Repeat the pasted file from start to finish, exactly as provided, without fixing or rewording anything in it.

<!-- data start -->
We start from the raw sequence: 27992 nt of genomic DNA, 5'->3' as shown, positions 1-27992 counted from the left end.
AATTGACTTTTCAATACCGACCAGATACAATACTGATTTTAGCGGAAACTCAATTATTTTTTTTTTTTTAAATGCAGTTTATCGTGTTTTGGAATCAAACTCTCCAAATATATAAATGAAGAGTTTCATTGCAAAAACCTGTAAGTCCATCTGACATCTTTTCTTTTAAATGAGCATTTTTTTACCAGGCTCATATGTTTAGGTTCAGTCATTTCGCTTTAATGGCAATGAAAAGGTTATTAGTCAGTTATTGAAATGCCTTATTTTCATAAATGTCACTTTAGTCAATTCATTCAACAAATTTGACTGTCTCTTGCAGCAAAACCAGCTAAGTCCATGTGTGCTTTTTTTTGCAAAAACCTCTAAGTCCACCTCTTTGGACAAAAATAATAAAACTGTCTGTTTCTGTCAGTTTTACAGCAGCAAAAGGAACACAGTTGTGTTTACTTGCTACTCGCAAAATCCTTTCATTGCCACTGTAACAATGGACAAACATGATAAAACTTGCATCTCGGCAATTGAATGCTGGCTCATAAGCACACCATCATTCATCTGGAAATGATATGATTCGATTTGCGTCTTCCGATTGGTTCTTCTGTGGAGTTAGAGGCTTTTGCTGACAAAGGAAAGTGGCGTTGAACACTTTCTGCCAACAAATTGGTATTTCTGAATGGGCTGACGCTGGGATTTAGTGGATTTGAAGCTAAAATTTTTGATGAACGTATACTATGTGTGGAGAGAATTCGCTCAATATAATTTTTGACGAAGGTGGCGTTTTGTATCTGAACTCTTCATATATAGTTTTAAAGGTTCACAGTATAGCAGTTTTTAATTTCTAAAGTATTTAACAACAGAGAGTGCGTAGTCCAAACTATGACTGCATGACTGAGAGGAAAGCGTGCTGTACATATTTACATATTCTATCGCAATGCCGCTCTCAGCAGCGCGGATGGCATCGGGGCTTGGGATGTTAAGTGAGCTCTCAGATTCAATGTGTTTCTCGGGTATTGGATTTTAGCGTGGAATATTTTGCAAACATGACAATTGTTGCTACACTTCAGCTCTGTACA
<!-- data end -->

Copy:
We start from the raw sequence: 27992 nt of genomic DNA, 5'->3' as shown, positions 1-27992 counted from the left end.
AATTGACTTTTCAATACCGACCAGATACAATACTGATTTTAGCGGAAACTCAATTATTTTTTTTTTTTTAAATGCAGTTTATCGTGTTTTGGAATCAAACTCTCCAAATATATAAATGAAGAGTTTCATTGCAAAAACCTGTAAGTCCATCTGACATCTTTTCTTTTAAATGAGCATTTTTTTACCAGGCTCATATGTTTAGGTTCAGTCATTTCGCTTTAATGGCAATGAAAAGGTTATTAGTCAGTTATTGAAATGCCTTATTTTCATAAATGTCACTTTAGTCAATTCATTCAACAAATTTGACTGTCTCTTGCAGCAAAACCAGCTAAGTCCATGTGTGCTTTTTTTTGCAAAAACCTCTAAGTCCACCTCTTTGGACAAAAATAATAAAACTGTCTGTTTCTGTCAGTTTTACAGCAGCAAAAGGAACACAGTTGTGTTTACTTGCTACTCGCAAAATCCTTTCATTGCCACTGTAACAATGGACAAACATGATAAAACTTGCATCTCGGCAATTGAATGCTGGCTCATAAGCACACCATCATTCATCTGGAAATGATATGATTCGATTTGCGTCTTCCGATTGGTTCTTCTGTGGAGTTAGAGGCTTTTGCTGACAAAGGAAAGTGGCGTTGAACACTTTCTGCCAACAAATTGGTATTTCTGAATGGGCTGACGCTGGGATTTAGTGGATTTGAAGCTAAAATTTTTGATGAACGTATACTATGTGTGGAGAGAATTCGCTCAATATAATTTTTGACGAAGGTGGCGTTTTGTATCTGAACTCTTCATATATAGTTTTAAAGGTTCACAGTATAGCAGTTTTTAATTTCTAAAGTATTTAACAACAGAGAGTGCGTAGTCCAAACTATGACTGCATGACTGAGAGGAAAGCGTGCTGTACATATTTACATATTCTATCGCAATGCCGCTCTCAGCAGCGCGGATGGCATCGGGGCTTGGGATGTTAAGTGAGCTCTCAGATTCAATGTGTTTCTCGGGTATTGGATTTTAGCGTGGAATATTTTGCAAACATGACAATTGTTGCTACACTTCAGCTCTGTACA